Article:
How Atheist Activists Can Oppose Voting in Local Churches
Research the Situation: Before you go very far, you need to understand the overall political and historical landscape. How long has this church been a site for elections? Does the entire county use churches, or are there just a few sites? Who is responsible for choosing the locations of polling stations? Who was responsible for choosing this church in particular?
Investigate the Church: How can you effectively argue against the placement of polling stations in a church if you know nothing about the church itself? Spend time learning what the church's theology is, what their relationship with a larger denomination is, and what the church community is like. Visit the church and sit through a few services, especially in the weeks leading up to an election. Read what's on their web site and any literature they have sitting around. Research any references to them in the local media. Most importantly, find out what sorts of political activity or positions they have.
Document the Church's Political Activity: It's illegal for a church to hold tax-exempt status and work for or against any political candidates, but it's not illegal for them take positions on general political issues. You definitely want to learn if a church is involved in the former, but the latter is important as well. If a church is being used as a polling station for civil elections, you should document whether they have signs advocating any political positions and whether the congregation regularly receives political messages from the pulpit. Document all of this.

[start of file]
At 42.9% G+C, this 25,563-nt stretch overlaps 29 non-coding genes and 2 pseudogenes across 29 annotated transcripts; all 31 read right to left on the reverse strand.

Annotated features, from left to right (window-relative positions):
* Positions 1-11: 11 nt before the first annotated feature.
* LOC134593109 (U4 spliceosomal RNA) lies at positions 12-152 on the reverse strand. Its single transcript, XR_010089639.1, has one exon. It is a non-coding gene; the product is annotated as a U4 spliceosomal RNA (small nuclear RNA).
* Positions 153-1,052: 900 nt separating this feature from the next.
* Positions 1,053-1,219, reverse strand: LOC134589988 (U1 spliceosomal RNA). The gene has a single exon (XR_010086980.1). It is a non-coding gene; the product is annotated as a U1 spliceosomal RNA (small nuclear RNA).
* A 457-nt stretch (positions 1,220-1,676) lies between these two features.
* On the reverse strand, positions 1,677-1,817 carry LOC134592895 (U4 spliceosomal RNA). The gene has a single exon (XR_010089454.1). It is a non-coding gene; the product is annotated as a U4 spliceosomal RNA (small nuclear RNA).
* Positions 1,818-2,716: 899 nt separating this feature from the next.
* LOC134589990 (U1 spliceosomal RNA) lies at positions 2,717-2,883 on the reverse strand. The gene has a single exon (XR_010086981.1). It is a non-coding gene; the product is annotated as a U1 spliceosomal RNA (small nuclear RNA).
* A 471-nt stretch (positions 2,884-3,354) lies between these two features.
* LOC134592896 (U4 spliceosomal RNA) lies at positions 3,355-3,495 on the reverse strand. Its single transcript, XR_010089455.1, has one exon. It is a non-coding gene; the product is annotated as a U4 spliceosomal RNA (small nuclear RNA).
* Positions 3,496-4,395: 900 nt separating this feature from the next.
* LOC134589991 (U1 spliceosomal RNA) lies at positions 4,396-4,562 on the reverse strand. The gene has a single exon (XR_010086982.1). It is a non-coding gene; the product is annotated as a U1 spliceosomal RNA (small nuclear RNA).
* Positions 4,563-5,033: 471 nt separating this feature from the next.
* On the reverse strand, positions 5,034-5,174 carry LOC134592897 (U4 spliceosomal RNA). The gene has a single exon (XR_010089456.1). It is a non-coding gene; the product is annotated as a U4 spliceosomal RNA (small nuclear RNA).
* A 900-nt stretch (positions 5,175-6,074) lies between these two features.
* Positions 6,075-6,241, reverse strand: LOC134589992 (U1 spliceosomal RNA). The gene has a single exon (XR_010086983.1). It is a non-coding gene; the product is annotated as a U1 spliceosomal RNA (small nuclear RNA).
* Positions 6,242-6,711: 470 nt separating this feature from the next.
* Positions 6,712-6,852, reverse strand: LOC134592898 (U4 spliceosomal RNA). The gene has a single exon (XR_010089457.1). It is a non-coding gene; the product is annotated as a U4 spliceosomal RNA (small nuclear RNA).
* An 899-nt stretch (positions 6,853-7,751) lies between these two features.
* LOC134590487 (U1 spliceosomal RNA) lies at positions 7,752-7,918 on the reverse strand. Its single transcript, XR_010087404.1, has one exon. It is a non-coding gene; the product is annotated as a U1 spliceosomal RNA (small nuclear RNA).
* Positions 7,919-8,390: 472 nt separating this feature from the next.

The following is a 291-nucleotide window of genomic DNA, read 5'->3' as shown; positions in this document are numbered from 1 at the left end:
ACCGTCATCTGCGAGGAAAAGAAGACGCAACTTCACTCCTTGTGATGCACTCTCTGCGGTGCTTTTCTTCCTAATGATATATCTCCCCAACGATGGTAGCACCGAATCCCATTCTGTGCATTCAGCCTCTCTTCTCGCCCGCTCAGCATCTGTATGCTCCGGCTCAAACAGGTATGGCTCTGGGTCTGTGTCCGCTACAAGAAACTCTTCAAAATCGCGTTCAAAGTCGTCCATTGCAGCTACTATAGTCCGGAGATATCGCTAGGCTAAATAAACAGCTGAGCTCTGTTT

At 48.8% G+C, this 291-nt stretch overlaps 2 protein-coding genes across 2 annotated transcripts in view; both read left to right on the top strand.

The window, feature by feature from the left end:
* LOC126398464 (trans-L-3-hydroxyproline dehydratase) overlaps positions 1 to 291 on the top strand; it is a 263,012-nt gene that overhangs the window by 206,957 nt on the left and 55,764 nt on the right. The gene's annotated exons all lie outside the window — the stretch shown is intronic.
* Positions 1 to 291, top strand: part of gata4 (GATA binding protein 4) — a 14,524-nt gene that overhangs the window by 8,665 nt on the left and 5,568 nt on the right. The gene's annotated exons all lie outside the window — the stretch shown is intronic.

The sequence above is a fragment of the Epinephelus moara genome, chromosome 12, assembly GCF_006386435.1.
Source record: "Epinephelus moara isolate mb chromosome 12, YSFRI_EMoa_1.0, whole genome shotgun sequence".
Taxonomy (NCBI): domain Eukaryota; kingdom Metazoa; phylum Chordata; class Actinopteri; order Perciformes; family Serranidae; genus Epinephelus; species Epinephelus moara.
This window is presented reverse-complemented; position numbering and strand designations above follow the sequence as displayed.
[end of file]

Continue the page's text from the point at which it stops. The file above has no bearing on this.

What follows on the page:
Complain: Once you have all the facts, start talking to people about changing the situation. You should know who is responsible for picking the sites of polling stations and that's the first person or group to approach. You need to have on hand documentation about any political activity of the church, especially political messages which voters are exposed to. You should be prepared with arguments about why it's inappropriate for the government to contract with religious institutions in such a manner. Finally, have some alternative sites handy — even if people agree with you, they won't make changes without some options to consider.
Publicize the Issue: If the responsible government officials refuse to consider your requests, you need to attract publicity to the issue. Letters to the editor are an easy place to start and you should find a reporter willing to give your arguments some sympathetic attention. Although local publicity is most important for making changes, there may be some value in wider publicity — like blogging on the issue, for example.
Make a Legal Challenge: The American Humanist Association's Appignani Humanist Legal Center, the Freedom From Religion Foundation, American Atheists, and the ACLU are all organizations you can contact to discuss making a legal challenge if it comes to that. The more documentation you have about what's going on and what you've done, the easier it will be for others to help you.